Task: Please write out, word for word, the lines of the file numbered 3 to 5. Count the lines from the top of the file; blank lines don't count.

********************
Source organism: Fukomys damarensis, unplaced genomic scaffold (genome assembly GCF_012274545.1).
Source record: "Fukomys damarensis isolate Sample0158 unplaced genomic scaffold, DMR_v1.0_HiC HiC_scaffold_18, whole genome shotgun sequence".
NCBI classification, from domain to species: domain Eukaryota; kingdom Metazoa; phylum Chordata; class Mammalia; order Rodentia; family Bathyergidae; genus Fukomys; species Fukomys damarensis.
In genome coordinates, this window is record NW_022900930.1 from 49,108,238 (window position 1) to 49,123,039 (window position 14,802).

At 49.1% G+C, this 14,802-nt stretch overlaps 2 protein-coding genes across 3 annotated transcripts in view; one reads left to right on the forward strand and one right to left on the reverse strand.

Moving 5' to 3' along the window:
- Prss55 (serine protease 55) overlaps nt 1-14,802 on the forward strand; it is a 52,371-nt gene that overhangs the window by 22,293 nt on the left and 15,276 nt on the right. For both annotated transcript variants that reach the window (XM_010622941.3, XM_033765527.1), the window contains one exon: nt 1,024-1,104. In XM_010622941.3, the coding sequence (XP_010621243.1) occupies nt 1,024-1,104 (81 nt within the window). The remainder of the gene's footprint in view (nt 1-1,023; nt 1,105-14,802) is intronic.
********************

NCBI classification, from domain to species: domain Eukaryota; kingdom Metazoa; phylum Chordata; class Mammalia; order Rodentia; family Bathyergidae; genus Fukomys; species Fukomys damarensis.
In genome coordinates, this window is record NW_022900930.1 from 49,108,238 (window position 1) to 49,123,039 (window position 14,802).

At 49.1% G+C, this 14,802-nt stretch overlaps 2 protein-coding genes across 3 annotated transcripts in view; one reads left to right on the forward strand and one right to left on the reverse strand.